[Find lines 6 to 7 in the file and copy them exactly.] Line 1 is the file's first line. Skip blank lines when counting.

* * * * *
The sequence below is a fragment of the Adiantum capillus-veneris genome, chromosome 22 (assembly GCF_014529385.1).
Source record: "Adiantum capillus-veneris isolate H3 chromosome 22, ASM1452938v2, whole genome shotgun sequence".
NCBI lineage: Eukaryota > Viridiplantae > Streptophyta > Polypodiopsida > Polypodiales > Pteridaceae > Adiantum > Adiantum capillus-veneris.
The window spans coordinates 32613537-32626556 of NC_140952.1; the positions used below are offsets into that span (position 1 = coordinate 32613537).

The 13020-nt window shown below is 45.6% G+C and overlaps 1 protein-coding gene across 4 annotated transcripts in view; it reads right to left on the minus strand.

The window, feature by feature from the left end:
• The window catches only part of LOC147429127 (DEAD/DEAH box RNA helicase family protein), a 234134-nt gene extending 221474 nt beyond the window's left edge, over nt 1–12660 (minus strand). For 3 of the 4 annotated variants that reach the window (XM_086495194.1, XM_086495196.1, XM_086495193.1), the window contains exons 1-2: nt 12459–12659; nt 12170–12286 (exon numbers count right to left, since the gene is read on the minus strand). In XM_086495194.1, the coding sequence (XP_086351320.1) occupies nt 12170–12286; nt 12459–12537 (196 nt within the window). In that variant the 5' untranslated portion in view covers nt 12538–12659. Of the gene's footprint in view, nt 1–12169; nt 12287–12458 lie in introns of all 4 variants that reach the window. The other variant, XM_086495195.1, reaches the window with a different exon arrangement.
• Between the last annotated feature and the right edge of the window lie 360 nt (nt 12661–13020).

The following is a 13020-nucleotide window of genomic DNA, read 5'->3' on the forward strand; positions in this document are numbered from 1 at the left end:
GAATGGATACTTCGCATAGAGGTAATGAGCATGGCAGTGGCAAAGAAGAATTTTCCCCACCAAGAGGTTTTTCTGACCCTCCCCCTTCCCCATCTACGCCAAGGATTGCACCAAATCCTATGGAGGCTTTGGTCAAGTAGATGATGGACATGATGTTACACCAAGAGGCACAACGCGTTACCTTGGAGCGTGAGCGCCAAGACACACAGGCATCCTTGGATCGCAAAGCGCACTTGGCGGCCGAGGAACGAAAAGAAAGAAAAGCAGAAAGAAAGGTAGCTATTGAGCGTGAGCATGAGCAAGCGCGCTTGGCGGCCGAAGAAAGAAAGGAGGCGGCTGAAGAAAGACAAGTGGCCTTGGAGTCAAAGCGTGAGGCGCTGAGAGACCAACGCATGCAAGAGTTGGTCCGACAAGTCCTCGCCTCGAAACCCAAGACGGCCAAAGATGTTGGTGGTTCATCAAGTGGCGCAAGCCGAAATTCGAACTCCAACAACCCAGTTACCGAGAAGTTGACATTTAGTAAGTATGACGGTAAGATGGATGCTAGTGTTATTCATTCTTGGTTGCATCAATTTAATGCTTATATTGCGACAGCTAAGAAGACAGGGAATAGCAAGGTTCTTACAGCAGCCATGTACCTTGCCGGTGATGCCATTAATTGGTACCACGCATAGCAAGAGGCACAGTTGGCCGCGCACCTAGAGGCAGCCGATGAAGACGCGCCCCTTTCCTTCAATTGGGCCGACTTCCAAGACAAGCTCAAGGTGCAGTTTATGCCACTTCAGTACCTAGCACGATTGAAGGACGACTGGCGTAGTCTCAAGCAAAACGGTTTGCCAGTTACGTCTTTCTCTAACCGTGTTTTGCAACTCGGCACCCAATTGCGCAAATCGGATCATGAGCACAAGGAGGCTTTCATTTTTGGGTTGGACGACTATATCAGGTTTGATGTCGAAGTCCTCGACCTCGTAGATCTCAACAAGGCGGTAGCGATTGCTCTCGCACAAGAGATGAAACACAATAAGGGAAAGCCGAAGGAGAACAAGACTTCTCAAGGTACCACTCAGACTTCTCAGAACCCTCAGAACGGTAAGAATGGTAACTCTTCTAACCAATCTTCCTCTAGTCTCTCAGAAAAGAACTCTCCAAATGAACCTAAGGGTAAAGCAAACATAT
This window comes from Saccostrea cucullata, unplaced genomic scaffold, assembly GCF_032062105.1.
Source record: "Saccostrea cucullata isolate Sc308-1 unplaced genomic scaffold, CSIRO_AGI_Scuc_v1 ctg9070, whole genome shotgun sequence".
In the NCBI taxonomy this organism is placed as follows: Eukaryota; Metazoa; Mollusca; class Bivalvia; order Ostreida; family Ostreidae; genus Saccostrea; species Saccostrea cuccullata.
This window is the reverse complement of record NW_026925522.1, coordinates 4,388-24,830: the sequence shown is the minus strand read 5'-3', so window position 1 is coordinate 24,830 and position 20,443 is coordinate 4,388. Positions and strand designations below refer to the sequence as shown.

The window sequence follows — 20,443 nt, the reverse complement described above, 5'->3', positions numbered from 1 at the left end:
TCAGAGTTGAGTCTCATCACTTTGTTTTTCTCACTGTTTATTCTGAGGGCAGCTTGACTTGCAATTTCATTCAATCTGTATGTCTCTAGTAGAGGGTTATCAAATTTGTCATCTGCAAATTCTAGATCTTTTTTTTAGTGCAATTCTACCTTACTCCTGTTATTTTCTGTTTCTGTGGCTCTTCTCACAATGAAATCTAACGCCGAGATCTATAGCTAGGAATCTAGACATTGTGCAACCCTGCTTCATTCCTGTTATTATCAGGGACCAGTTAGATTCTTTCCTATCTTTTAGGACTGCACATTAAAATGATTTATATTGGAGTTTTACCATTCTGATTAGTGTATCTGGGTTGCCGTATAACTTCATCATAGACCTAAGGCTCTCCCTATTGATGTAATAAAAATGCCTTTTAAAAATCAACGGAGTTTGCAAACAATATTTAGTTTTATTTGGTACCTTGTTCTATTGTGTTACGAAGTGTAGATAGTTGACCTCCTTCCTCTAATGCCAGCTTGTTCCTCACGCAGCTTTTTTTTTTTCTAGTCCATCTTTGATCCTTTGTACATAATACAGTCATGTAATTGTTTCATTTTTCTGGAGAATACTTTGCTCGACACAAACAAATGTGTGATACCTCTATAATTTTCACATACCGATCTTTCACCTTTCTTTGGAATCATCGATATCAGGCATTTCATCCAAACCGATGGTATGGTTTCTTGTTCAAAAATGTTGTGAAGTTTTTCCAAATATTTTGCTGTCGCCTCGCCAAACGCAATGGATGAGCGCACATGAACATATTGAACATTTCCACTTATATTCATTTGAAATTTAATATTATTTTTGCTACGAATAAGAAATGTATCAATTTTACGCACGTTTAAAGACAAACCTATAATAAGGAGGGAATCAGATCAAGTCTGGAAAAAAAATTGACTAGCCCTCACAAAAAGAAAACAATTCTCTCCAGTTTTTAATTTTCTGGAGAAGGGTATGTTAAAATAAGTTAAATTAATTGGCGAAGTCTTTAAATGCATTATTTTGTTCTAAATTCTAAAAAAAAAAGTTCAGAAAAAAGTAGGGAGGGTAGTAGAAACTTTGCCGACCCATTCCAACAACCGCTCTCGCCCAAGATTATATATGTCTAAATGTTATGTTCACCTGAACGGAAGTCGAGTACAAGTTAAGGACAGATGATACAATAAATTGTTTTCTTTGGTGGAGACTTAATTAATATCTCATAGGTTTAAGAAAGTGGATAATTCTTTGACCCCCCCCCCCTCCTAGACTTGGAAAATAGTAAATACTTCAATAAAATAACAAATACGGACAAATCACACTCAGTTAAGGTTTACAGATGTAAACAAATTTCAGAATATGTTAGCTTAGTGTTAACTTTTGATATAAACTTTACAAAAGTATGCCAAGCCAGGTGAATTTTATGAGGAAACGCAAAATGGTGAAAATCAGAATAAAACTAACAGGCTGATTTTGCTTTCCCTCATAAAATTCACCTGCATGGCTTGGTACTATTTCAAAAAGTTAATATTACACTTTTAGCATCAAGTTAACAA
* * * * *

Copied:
The window, feature by feature from the left end:
• The window catches only part of LOC147429127 (DEAD/DEAH box RNA helicase family protein), a 234134-nt gene extending 221474 nt beyond the window's left edge, over nt 1–12660 (minus strand). For 3 of the 4 annotated variants that reach the window (XM_086495194.1, XM_086495196.1, XM_086495193.1), the window contains exons 1-2: nt 12459–12659; nt 12170–12286 (exon numbers count right to left, since the gene is read on the minus strand). In XM_086495194.1, the coding sequence (XP_086351320.1) occupies nt 12170–12286; nt 12459–12537 (196 nt within the window). In that variant the 5' untranslated portion in view covers nt 12538–12659. Of the gene's footprint in view, nt 1–12169; nt 12287–12458 lie in introns of all 4 variants that reach the window. The other variant, XM_086495195.1, reaches the window with a different exon arrangement.